The Limitations and Possibilities in Mining

mining

It’s no news to anyone that the crippling cold weather we had in the Midwest can halt work activities.

While talking with one of my contacts today, we were going over extreme conditions worked in; they do not break ground when temperatures are below 14 °F degrees. Another contact went over the same procedure and they don’t work in anything below -30 °F. It’s so frigid that you can even find images of rail tracks having fires lit on them to warm them up.

It got me thinking about a picture a colleague showed me from a diamond mine in Serbia; some of the extreme mines out there are pushing the boundaries of engineering today.

In cold weather, special rubbers, fluids, and PPE are necessary. So here is something to take your mind off the cold if you’re in the Midwest!

Meet the Mponeng Gold Mine: The World’s Deepest Mine

mining

Source: Wikipedia

Located in South Africa, the world’s deepest mine is a staggering 2.5 miles (or 4 kilometers) below the surface. The temperature of the rock at that depth is 151 °F or (66 °C) and pumps cycle ice slurry down just to make the conditions manageable. Just going to that temperature without the insulation and cooling would be fatal.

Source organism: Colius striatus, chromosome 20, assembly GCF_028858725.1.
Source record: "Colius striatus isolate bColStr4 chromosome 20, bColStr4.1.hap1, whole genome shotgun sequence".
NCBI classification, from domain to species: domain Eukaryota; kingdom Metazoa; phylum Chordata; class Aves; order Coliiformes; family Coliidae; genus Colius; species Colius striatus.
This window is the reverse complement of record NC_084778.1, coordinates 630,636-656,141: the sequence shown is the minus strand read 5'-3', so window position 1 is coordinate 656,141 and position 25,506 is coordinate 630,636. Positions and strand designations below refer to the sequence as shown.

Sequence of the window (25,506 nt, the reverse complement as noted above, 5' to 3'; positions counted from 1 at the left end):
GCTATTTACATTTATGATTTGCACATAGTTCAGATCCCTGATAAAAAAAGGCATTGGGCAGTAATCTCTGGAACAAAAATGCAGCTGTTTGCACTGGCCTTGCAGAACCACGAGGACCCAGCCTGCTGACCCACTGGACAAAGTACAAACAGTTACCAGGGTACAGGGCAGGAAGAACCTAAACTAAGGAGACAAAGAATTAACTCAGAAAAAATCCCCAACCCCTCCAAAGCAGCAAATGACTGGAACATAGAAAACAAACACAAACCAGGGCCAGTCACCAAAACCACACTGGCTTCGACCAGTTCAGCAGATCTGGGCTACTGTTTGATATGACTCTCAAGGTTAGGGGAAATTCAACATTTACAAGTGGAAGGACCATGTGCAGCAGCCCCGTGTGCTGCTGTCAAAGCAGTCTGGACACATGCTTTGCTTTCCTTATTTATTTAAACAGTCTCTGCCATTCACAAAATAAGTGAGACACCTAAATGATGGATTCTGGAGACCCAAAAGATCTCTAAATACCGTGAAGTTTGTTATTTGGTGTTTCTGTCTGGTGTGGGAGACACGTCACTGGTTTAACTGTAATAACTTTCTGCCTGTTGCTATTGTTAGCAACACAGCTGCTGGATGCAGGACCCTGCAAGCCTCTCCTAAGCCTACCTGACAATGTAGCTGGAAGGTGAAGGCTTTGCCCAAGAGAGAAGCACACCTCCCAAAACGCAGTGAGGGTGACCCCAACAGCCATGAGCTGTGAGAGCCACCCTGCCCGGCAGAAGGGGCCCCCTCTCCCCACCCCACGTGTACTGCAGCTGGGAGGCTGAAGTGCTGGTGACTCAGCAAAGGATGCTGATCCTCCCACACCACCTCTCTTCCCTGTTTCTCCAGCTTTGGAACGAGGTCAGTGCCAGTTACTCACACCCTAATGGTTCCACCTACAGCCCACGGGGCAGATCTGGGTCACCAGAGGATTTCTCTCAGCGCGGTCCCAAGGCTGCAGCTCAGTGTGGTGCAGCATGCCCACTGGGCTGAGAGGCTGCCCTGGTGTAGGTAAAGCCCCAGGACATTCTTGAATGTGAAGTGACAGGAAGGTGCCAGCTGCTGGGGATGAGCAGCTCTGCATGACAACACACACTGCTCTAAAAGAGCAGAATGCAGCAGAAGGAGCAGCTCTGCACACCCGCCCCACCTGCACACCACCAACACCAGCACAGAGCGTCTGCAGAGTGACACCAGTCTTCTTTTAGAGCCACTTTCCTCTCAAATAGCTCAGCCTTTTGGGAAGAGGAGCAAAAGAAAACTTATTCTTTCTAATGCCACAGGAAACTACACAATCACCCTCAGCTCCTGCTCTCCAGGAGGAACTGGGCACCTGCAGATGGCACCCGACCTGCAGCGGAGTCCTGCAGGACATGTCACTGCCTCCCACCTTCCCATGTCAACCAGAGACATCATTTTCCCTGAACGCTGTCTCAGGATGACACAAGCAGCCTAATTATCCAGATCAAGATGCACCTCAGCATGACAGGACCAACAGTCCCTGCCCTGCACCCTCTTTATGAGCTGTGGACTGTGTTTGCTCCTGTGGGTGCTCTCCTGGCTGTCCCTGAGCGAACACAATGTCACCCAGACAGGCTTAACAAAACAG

As you look at how far we’ve been able to push the boundaries, a number of countries have worked to drill as far as possible. The Kola Superdeep Borehole was a scientific drilling project of the Soviet Union. The project aimed to drill as deep into the Earth’s crust as possible. The USSR made it nearly 8 miles below the surface and is the deepest known to man. The temperature there is 180 °F (356 °C)!

Pushing the boundaries in mining

There are numerous threads talking about the sheer possibilities of using this energy. The Geothermal activity could power boilers and turbines and in turn, may have endless possibilities. And on that point, a number of these deep gold mines in Africa are not possible without modern technology.

Technology in mining is the main reason we’re able to explore and question opportunities for future energy sources. And without us continuing to push the boundaries, who knows where we would be today.

I’m always fascinated by both historical and futuristic views into my industry. If you have any particular sites that you have pictures of or a website that you think is very interesting, I’d love to see it!